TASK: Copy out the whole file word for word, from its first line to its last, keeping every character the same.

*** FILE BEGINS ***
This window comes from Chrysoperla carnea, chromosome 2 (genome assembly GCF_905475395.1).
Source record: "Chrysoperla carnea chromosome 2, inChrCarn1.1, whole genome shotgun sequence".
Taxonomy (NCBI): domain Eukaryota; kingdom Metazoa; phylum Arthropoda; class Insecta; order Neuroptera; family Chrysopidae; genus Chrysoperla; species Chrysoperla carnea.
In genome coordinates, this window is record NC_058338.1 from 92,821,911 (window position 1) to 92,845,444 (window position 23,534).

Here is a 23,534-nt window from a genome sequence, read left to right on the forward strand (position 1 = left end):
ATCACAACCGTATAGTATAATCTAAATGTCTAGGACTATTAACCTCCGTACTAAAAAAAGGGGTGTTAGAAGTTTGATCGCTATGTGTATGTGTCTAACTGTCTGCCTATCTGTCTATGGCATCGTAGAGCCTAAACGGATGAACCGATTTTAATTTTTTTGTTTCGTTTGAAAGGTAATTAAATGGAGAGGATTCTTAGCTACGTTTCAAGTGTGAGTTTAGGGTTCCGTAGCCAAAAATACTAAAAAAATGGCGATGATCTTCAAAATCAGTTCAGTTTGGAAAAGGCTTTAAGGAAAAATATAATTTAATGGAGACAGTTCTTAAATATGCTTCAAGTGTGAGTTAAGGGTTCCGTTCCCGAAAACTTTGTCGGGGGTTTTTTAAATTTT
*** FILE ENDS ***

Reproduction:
This window comes from Chrysoperla carnea, chromosome 2 (genome assembly GCF_905475395.1).
Source record: "Chrysoperla carnea chromosome 2, inChrCarn1.1, whole genome shotgun sequence".
Taxonomy (NCBI): domain Eukaryota; kingdom Metazoa; phylum Arthropoda; class Insecta; order Neuroptera; family Chrysopidae; genus Chrysoperla; species Chrysoperla carnea.
In genome coordinates, this window is record NC_058338.1 from 92,821,911 (window position 1) to 92,845,444 (window position 23,534).

Here is a 23,534-nt window from a genome sequence, read left to right on the forward strand (position 1 = left end):
ATCACAACCGTATAGTATAATCTAAATGTCTAGGACTATTAACCTCCGTACTAAAAAAAGGGGTGTTAGAAGTTTGATCGCTATGTGTATGTGTCTAACTGTCTGCCTATCTGTCTATGGCATCGTAGAGCCTAAACGGATGAACCGATTTTAATTTTTTTGTTTCGTTTGAAAGGTAATTAAATGGAGAGGATTCTTAGCTACGTTTCAAGTGTGAGTTTAGGGTTCCGTAGCCAAAAATACTAAAAAAATGGCGATGATCTTCAAAATCAGTTCAGTTTGGAAAAGGCTTTAAGGAAAAATATAATTTAATGGAGACAGTTCTTAAATATGCTTCAAGTGTGAGTTAAGGGTTCCGTTCCCGAAAACTTTGTCGGGGGTTTTTTAAATTTT